Advocating for a Caste Census in India

Advocating for a Caste Census in India
Posted on 14-10-2023

Advocating for a Caste Census in India

The recent release of caste survey results by the Bihar government has ignited a national debate about the need for a nationwide caste-based survey in India. To make an informed decision on this matter, it's essential to analyze the socio-economic data and consider arguments both in favor of and against such a survey.

Socio-Economic Data Analysis:

  1. Caste-Based Deprivation:

    • In 2011-12, the average monthly per capita consumption expenditures (MPCE) of Scheduled Tribes (ST), Scheduled Castes (SC), and Other Backward Classes (OBC) households in rural areas were 65%, 73%, and 84% of the general category, respectively.

    • In urban areas, the MPCE for ST, SC, and OBC households were 68%, 63%, and 70% of the general category.

    • Research reveals that STs, SCs, and OBCs, constituting around 73% of India's population, account for 84% of the country's poor, with over 50% of multidimensionally poor belonging to the OBC category.

    • Discrimination based on caste and religion (particularly against Muslims) correlates with poverty and deprivation.

  2. Education and Employment Disparities:

    • The general category exhibits higher literacy rates and more graduates and post-graduates compared to OBCs, SCs, and STs.

    • In terms of employment, the general category has a higher proportion of formal, regular jobs, while STs, SCs, and OBCs are overrepresented in the informal sector.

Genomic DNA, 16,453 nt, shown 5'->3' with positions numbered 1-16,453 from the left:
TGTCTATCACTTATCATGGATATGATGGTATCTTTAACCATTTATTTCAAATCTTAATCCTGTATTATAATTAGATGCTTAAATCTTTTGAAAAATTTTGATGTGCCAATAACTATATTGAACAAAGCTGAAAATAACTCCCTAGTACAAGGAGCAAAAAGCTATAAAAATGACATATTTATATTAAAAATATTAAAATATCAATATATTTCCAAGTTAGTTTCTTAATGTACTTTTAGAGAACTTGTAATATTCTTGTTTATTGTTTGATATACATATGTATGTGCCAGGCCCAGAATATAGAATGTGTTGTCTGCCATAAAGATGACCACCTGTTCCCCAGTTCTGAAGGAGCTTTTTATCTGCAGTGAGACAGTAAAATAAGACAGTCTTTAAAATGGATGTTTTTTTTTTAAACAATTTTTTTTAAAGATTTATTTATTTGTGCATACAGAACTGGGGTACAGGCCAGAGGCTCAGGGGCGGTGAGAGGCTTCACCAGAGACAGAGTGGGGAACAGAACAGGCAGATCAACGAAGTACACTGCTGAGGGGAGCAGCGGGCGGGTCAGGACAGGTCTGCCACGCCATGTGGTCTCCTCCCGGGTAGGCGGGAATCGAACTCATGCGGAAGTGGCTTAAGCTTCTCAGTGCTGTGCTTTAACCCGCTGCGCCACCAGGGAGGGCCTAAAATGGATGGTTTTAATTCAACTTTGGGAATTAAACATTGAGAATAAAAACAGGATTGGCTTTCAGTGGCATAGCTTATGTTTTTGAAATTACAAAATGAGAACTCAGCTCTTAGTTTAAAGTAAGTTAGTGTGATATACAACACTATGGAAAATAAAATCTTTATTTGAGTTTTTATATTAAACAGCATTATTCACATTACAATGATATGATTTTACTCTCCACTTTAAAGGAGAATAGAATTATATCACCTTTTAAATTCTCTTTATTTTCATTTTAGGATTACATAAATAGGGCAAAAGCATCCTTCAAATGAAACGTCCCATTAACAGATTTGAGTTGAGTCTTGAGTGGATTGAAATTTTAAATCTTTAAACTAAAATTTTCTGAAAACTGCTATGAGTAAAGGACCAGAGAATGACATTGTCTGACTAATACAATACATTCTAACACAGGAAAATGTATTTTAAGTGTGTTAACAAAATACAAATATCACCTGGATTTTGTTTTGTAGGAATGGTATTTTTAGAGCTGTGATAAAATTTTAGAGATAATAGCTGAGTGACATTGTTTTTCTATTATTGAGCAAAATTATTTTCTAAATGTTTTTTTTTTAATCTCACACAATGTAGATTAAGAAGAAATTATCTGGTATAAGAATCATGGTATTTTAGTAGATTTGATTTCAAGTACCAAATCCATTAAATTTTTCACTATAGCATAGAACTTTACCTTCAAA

3. Mandal Commission Report:

    • The Mandal Commission's 1980 report estimated that Hindu and non-Hindu OBCs together constituted 52% of India's population and recognized caste as a social and educationally backward class.

    • Article 15(4) of the Constitution enables the state to make special provisions for the advancement of socially and educationally backward classes of citizens.

  4. Reservation in Public Services:

    • The V.P. Singh government implemented 27% OBC reservation for public services in 1990, upheld by the Supreme Court in the Indra Sawhney judgment in 1992.

    • The court allowed identification of groups based on criteria other than caste for reservation purposes.

Arguments Against a Nationwide Caste-Based Survey:

Opponents argue that revealing the exact population shares of OBCs greater than 52% may lead to demands for an increase in the 27% OBC reservation quota, which is already under scrutiny due to the Constitutional (103rd Amendment) Act of 2019.

The Way Forward:

  1. Full Caste Enumeration:

    • Given the disparities in OBC population estimates from various sample surveys, only a nationwide caste census can provide accurate numbers and proportions of individual castes within the OBC category.

  2. Build on Justice Rohini Commission Findings:

    • The Justice Rohini Commission's report on sub-categorization of OBCs can be used as a foundation for further research.

    • A nationwide socio-economic caste census is necessary to establish scientific criteria for sub-categorization, especially for states with their own OBC lists due to diverse caste compositions.


The issue of caste inequalities in Indian society is widely acknowledged, and a nation-wide caste survey could be the first step towards addressing this problem. From across the political spectrum, there is consensus on the need to eradicate caste disparities, making a comprehensive caste census a crucial tool for informed decision-making and policy formulation.

Thank You